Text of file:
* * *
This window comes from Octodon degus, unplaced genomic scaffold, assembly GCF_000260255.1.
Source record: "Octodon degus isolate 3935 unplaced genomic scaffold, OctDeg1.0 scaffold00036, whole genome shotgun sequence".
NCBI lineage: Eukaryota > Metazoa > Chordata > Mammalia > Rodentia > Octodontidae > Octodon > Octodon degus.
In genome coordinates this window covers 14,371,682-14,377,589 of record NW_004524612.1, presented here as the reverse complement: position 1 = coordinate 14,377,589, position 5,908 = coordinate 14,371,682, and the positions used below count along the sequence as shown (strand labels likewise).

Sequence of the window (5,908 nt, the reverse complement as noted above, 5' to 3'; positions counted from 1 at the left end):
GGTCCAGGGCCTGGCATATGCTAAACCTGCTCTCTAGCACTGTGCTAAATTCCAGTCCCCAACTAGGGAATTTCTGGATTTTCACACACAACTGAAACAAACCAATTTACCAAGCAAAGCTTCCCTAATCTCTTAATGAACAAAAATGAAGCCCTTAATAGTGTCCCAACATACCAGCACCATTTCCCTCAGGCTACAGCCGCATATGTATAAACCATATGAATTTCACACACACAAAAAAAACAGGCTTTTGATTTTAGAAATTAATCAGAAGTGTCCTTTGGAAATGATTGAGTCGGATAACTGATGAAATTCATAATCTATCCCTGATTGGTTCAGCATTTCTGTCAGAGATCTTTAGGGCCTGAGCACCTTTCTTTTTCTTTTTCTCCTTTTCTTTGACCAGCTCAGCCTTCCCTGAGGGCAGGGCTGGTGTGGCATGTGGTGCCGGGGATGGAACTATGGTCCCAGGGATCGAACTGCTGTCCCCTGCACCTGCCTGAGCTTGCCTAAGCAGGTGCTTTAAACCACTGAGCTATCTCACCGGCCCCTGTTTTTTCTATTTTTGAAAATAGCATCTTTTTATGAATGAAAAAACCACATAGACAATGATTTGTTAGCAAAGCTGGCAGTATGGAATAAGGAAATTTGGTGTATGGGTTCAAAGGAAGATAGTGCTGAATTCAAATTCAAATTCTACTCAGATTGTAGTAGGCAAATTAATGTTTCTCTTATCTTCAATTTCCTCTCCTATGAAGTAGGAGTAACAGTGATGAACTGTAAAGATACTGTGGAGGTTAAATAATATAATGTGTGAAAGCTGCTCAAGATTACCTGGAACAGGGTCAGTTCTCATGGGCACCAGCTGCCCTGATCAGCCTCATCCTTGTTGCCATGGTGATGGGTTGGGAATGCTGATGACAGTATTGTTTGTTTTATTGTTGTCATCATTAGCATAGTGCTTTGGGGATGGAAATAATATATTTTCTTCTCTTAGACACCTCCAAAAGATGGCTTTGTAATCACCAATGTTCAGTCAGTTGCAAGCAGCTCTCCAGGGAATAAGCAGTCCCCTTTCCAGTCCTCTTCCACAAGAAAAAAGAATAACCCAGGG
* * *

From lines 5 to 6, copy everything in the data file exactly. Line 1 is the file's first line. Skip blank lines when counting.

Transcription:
Sequence of the window (5,908 nt, the reverse complement as noted above, 5' to 3'; positions counted from 1 at the left end):
GGTCCAGGGCCTGGCATATGCTAAACCTGCTCTCTAGCACTGTGCTAAATTCCAGTCCCCAACTAGGGAATTTCTGGATTTTCACACACAACTGAAACAAACCAATTTACCAAGCAAAGCTTCCCTAATCTCTTAATGAACAAAAATGAAGCCCTTAATAGTGTCCCAACATACCAGCACCATTTCCCTCAGGCTACAGCCGCATATGTATAAACCATATGAATTTCACACACACAAAAAAAACAGGCTTTTGATTTTAGAAATTAATCAGAAGTGTCCTTTGGAAATGATTGAGTCGGATAACTGATGAAATTCATAATCTATCCCTGATTGGTTCAGCATTTCTGTCAGAGATCTTTAGGGCCTGAGCACCTTTCTTTTTCTTTTTCTCCTTTTCTTTGACCAGCTCAGCCTTCCCTGAGGGCAGGGCTGGTGTGGCATGTGGTGCCGGGGATGGAACTATGGTCCCAGGGATCGAACTGCTGTCCCCTGCACCTGCCTGAGCTTGCCTAAGCAGGTGCTTTAAACCACTGAGCTATCTCACCGGCCCCTGTTTTTTCTATTTTTGAAAATAGCATCTTTTTATGAATGAAAAAACCACATAGACAATGATTTGTTAGCAAAGCTGGCAGTATGGAATAAGGAAATTTGGTGTATGGGTTCAAAGGAAGATAGTGCTGAATTCAAATTCAAATTCTACTCAGATTGTAGTAGGCAAATTAATGTTTCTCTTATCTTCAATTTCCTCTCCTATGAAGTAGGAGTAACAGTGATGAACTGTAAAGATACTGTGGAGGTTAAATAATATAATGTGTGAAAGCTGCTCAAGATTACCTGGAACAGGGTCAGTTCTCATGGGCACCAGCTGCCCTGATCAGCCTCATCCTTGTTGCCATGGTGATGGGTTGGGAATGCTGATGACAGTATTGTTTGTTTTATTGTTGTCATCATTAGCATAGTGCTTTGGGGATGGAAATAATATATTTTCTTCTCTTAGACACCTCCAAAAGATGGCTTTGTAATCACCAATGTTCAGTCAGTTGCAAGCAGCTCTCCAGGGAATAAGCAGTCCCCTTTCCAGTCCTCTTCCACAAGAAAAAAGAATAACCCAGGG